How do you create successful partnerships in non-profit work? Some of it depends on cooperation, some of it touches on chemistry. But what about about considering the attribute of civics and charity?
Non-profit organizations can benefit more if they partner with companies that are not just leaders in the industry, but those that also do great civic work on their own. These companies will be more willing and better prepared to team up on charity-type projects.
The Civic 50
Organizations looking for corporations for possible partnerships in their area should check The Civic 50, a new ranking of the top community-minded companies conducted by The National Conference on Citizenship and Points of Light, in partnership with Bloomberg LP. The Civic 50 are corporations from Standard and Poor's top 500 rankings that offer business resources to create better opportunities in the communities they serve. This includes not only charity giving and charity partnerships, but also community work with civic-minded groups. Together, they work to invigorate and sustain communities with goodwill projects, and in doing so, they build lasting relationships.
It’s important to match your non-profit with a company according to similar civic interests. For example, the top-ranking business on the Civic 50 list is IBM, according to Forbes. IBM helps build young leaders by putting millions of technology-related service hours into P-Tech, a Brooklyn, NY school that helps students learn computer skills and gain enough credits for associate degrees. Similarly, FedEx partnered with Direct Relief to provide a way for people affected by poverty, civil unrest, and natural disaster to access medical assistance. Both IBM and FedEx partnered with organizations that could spend their money and use their volunteers in areas that fit with what they produce as a company.
Donations and volunteers
Non-profits should also consider what they need from a company partnership in terms of donations or volunteer hours. Intel, for instance, logged more than a million volunteer hours on educational-based programs in 2011, according to the Forbes report. Facebook, on the other hand, donated $100 million to fix schools in Newark, while AT&T donates millions of dollars to education, while also providing volunteers.
Companies benefit from working with non-profit organizations and having social missions as well. Corporations who are actively involved in their communities also have employees who shine. Getting employees involved based on their own talents and ideas helps with skill development, team building, management training, and personal growth. According to the Points of Light website, more than half of the companies in the top 50 report 100% of the workforce has access to their Civic Engagement Programs or incentive programs and 94% of the top 50 have recognition programs for those involved in civic engagement.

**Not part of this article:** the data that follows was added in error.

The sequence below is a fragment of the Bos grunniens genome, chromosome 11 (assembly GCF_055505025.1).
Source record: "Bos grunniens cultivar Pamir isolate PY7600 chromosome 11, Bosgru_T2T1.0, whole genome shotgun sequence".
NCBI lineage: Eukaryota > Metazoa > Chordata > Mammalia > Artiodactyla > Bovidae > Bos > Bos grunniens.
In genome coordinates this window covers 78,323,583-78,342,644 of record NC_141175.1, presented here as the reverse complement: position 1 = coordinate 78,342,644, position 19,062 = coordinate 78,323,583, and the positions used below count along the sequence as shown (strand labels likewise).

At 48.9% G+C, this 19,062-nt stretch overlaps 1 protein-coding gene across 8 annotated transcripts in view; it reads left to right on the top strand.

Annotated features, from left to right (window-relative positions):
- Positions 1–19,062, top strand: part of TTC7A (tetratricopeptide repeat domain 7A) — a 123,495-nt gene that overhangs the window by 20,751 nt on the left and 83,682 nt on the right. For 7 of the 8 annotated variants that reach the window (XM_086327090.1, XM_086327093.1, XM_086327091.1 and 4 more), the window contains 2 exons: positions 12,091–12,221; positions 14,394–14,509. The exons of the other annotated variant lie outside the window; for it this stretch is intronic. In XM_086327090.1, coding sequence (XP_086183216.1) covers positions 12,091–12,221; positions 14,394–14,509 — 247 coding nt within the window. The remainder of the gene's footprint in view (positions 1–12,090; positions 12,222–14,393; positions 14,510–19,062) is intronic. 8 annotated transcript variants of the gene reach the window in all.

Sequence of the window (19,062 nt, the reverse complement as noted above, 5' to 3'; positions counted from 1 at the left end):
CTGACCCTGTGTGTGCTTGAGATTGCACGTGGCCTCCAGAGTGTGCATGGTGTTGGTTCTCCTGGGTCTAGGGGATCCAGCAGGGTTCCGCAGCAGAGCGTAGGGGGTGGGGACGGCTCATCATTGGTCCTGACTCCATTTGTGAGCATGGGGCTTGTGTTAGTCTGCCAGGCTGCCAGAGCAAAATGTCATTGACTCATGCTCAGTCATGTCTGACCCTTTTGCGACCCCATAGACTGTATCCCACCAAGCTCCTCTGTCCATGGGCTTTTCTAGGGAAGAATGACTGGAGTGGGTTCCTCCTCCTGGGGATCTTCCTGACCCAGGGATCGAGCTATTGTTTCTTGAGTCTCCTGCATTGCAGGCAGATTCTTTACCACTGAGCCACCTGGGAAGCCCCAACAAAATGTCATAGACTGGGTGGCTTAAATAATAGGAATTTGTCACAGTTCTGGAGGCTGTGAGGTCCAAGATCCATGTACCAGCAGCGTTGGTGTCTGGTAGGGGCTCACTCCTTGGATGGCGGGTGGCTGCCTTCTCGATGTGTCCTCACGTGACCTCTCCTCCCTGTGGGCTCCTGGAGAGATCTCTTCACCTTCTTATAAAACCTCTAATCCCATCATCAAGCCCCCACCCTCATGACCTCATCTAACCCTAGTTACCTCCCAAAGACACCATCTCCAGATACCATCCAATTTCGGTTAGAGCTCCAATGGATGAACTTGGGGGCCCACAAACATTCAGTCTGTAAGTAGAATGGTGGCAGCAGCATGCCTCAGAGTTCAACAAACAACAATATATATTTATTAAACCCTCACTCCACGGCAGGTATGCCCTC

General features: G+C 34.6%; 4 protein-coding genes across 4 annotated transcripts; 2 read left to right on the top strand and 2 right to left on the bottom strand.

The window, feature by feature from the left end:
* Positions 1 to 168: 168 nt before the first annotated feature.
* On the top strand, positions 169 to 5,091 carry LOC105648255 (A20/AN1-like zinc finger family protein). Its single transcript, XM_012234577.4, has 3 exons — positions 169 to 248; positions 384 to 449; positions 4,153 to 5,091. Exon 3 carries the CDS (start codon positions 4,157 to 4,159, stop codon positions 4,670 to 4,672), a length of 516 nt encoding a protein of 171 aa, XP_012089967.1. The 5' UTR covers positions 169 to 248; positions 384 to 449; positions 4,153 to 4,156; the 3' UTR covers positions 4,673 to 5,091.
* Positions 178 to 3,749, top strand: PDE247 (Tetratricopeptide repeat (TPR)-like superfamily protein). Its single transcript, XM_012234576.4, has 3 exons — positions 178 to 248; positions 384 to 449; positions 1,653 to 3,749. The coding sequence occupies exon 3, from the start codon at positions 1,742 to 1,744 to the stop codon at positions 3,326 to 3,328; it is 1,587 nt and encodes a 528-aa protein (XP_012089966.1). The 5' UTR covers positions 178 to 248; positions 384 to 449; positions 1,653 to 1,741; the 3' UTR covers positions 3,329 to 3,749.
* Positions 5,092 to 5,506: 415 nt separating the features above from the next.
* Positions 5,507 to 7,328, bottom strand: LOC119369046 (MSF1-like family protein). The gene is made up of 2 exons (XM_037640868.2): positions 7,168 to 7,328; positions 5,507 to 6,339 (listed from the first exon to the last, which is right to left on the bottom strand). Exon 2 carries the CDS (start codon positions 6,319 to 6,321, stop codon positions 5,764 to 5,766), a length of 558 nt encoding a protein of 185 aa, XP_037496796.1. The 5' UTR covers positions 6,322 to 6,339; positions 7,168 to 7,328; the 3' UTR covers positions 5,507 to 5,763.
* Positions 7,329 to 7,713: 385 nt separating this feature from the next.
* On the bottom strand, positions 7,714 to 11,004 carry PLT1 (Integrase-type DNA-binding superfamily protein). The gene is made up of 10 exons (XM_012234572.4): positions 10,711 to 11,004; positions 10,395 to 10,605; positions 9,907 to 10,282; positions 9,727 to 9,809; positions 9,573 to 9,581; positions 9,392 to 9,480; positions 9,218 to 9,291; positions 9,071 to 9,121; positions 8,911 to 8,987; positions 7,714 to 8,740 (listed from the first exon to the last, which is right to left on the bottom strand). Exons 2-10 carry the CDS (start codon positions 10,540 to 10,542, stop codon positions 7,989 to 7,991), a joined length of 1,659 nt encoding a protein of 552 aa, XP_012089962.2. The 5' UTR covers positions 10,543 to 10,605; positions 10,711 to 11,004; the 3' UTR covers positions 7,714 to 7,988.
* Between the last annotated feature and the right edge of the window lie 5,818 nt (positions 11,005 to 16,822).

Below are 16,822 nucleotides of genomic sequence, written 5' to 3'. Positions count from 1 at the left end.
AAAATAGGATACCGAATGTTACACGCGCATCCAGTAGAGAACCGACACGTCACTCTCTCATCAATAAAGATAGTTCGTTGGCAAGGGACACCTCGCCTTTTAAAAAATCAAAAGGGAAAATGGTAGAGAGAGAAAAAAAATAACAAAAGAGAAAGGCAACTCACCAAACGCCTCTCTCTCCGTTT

Starbucks is a great example of getting their employees involved in community service. Starbucks has developed an online community where employees log hours by tweeting #extrashotofgood and uploading pictures and other media to share with the world. They are currently up to almost 300,000 hours of community service with a goal of 1 million hours. Employees lead community projects, which can range from urban projects or sweeping and cleaning disused lots using leaf blowers from Husqvarna. Local residents too can get involved by signing up to help via the Starbucks Community Service web page. Nonprofit groups can partner with Starbucks to start a project and encourage volunteers to sign up, benefiting the nonprofit group as well as helping Starbucks reach it’s volunteer hours goal.
Being community-minded is good business for both corporations and non-profit organizations. At Hasbro, leaders are evaluated not just on how well they promote toys and games, but also for their community and neighborhood involvement. Managers are given a “philanthropic budget” that they can give to local non-profit organizations. They also match employee donations of time at child-centered community groups and hospitals up to $2,500 each.
Employee Civic Growth
AT&T, Captiol One, Citigroup, Comerica, Cummins, IBM, Intel, Morgan Stanley, Southwest Airlines and Viacom contribute the most of the Civic 50 list. These corporations are strong in not just giving their employees opportunities for getting involved, but for training them and providing incentives to do so. For more than 20 years, Morgan Stanley has worked with the Strategy Challenge to engage their employees talents while giving back to the community.
Capital One, ranked 5 out the Top 50, is well-known for its excellent Board Leadership Program, through which it matches, places, and supports associates working on local boards. This program is a win for everyone involved. The associates build leadership skills, the company builds its reputation, and the community gets top leaders to help dig in to community problems with problem-solving skills.
An important note for non-profits is that companies are not just throwing money at community issues and calling it a day, according to Points of Light. These companies create missions and align resources. They plan to stay involved with problem-solving on an ongoing basis. In fact, 70% of the top 50 report having a mission-level alignment with the community partners they choose to work with. IBM, Viacom, FedEx, and Bank of America are all in the top 10 of the top 50 for high scores in community partnership.
Corporations want to work with community-based, non-profit organizations. It’s not just good for business, but good for everyone.
The above is a guest post by Alana Bender. After receiving her Computer Science degree in NorCal, Alana’s interest in writing about technology took over when she began freelancing for various blogs and publications. Aside from writing, Alana has a special love for the beach and anything Apple.